Body Parts And Anatomy
Body building - Body fitness

Anatomy of the Gluteus Muscles
Muscular Anatomy
The Gluteus Maximus is one of the largest and strongest muscles in the body.
Not shown are the Gluteus Medius and Minimus, which lie directly underneath the Gluteus Maximus.
The Gluteus Maximus originates along the pelvic bone crests and attaches to the rear of the femur.
The Gluteus Medius and Minimus originate in the same spot as the Maximus but attach to the side of the femur.
The Iliotibial Band is made only of connective tissue. This band serves to transfer the force of abduction (moving the leg away from the centerline of the body) to the leg.
The primary function of the Gluteus Maximus is hip extension (moving the thigh to the rear).
The Gluteus Medius and Minimus serve to abduct (move away from the centerline of the body) the leg.
Anatomy and Exercises
Find out what functions your muscles perform and how they work
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Gluteus muscles.
By G. Edther
The muscles in your buttocks support flexibility in your hips as well as your pelvis. Back pain exercise should include these muscles daily.
The gluteus stretch. Sit in a straight back or folding chair. Move your bottom only forward several inches from the chair back. In that position, lightly press your feet against the floor. Now squeeze your gluteus muscles together, and hold for 5 minutes. This stretch allows you to get back pain exercise while watching TV.

Gluteus Maximus Muscle Anatomy
By Crazy Folder
he gluteus maximus is make up of upper fibers and lower fibers.The function of the gluteus maximus is hip extension, hip external rotation, hip transfsverse abduction and hip adduction.The origin of the gluteus maximus is onto the Ilium, sacrum and the fascia of the lumbar area.The insertion is onto the femur and tibia. Other names for this muscle group or similar muscle groups referred to the 'Gluteus Maximus' are: Butt, Bum, Rear Hips, Glutes, Gluteus Maximus, Ass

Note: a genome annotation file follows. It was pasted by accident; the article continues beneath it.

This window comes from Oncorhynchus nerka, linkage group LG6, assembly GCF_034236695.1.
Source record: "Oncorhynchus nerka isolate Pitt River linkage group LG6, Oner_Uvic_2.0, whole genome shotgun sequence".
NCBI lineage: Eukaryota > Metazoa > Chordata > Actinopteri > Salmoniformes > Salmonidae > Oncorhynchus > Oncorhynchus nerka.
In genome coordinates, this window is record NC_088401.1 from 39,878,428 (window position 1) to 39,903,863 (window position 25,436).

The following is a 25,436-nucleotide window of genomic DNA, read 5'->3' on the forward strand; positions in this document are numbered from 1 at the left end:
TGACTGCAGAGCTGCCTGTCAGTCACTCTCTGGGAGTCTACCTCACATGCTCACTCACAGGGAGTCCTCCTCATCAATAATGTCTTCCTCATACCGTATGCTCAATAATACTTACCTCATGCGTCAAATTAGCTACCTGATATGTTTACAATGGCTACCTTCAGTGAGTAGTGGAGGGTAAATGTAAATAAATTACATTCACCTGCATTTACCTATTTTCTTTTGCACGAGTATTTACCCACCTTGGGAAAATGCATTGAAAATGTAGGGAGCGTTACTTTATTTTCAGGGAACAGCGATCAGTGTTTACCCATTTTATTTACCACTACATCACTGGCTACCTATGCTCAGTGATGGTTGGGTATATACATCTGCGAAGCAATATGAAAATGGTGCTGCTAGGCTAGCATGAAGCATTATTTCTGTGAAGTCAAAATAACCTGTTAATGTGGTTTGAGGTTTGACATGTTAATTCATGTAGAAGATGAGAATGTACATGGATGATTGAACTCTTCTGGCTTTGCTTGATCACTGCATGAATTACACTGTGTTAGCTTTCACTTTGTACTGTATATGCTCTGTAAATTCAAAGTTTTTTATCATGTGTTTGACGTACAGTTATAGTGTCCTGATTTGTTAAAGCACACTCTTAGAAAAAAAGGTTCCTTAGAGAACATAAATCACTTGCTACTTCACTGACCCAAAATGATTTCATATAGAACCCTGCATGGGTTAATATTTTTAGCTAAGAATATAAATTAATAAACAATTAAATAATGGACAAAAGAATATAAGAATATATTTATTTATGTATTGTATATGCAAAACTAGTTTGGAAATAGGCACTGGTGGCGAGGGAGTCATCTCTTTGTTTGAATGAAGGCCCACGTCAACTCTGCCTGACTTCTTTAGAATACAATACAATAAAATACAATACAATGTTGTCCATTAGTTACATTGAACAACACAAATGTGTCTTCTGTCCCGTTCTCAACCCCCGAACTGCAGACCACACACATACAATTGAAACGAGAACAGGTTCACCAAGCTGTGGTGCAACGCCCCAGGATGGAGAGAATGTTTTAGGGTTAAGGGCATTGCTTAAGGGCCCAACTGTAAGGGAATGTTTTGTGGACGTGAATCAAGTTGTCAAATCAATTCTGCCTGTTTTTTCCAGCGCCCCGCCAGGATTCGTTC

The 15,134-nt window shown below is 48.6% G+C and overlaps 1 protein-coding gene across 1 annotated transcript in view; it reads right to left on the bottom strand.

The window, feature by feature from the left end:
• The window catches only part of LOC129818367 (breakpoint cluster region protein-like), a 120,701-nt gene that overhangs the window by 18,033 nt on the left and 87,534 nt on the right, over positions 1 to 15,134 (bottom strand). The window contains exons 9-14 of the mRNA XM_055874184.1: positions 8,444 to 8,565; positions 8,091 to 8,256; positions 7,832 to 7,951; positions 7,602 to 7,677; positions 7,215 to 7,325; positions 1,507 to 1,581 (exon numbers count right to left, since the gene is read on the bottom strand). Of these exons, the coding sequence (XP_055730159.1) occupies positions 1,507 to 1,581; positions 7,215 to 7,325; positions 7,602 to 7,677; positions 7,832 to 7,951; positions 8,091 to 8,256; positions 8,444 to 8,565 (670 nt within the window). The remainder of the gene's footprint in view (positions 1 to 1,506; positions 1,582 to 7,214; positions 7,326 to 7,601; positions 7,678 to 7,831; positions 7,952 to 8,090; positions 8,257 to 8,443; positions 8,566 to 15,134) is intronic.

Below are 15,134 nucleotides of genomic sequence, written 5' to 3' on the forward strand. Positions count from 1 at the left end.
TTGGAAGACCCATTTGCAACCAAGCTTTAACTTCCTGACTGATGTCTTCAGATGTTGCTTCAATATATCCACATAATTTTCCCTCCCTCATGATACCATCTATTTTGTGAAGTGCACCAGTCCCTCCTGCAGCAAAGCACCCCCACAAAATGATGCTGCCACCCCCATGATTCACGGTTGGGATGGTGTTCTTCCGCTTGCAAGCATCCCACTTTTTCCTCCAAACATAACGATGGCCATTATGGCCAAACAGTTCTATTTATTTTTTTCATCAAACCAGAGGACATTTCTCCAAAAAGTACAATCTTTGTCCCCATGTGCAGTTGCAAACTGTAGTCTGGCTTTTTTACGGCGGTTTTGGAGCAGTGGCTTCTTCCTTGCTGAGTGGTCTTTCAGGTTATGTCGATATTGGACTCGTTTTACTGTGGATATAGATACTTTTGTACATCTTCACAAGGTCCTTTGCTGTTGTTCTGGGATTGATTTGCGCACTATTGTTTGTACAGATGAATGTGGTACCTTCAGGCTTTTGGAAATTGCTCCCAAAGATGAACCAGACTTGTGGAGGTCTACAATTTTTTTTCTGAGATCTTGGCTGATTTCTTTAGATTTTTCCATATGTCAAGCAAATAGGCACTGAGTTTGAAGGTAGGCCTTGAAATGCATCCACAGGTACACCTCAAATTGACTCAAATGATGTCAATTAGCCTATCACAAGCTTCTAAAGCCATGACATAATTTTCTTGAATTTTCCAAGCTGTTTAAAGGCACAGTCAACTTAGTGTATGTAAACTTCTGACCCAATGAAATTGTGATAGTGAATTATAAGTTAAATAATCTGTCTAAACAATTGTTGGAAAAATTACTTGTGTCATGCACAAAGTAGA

Simple Butt Exercises
By Crazy Folder
Squats are the most powerful butt exercises that can help you get your butt and hips and thigh in better condition. Ideally they should be performed in front of a mirror. Stand with your legs placed slightly apart. Keeping your back straight, bend at the knees till your thighs are parallel to the ground. Return to standing position. A variation of the squat is the Chair squat. In this case, you bend your knees till your butt touches a chair that is placed behind you. You can add barbells to give a new dimension to your squats. Placing the feet wider makes for a better exercise for the butt muscles.
The kickback is yet another effective butt exercise. Position yourself on a mat with hands and feet ensuring that your weight is evenly distributed. Draw one knee forward and then extend your leg straight behind you. This should be done in a smooth and gentle motion. The back should not be arched too much. The kickback exercise can be reinforced with ankle weights for more resistance. This can be done after you are comfortable with the exercise regimen. Repeat about 15 times for each leg.

Muscles Safety
Training tips
  • Maintain your ideal body weight. The more you weigh, the more stress you are putting on your joints, especially your hips, knees, back and feet.
  • Move your body. Exercise protects joints by strengthening the muscles around them. Strong muscles keep your joints from rubbing against one another, wearing down cartilage. We can help you get started on an exercise program that works for you.
  • Stand up straight. Good posture protects the joints in your neck, back, hips and knees.
  • Pace yourself. Alternate periods of heavy activity with periods of rest. Repetitive stress on joints for long periods of time can accelerate the wear and tear that causes osteoarthritis.
  • Listen to your body. If you are in pain, don't ignore it. Pain after activity or exercise can be an indication that you have overstressed your joints.
  • Don't be static. Changing positions regularly will decrease the stiffness in your muscles and joints.
  • Forget the weekend warrior. Don't engage in activities your body for which your body isn't prepared. Start new activities slowly and safely until you know how your body will react to them. This will reduce the chance of injury.
  • Wear proper safety equipment. Don't leave helmets and wrist pads at home. Make sure you get safety gear that is comfortable and fits appropriately.
  • Ask for help. Don't try to do a job that is too big for you to handle. Get another pair of hands to help out.

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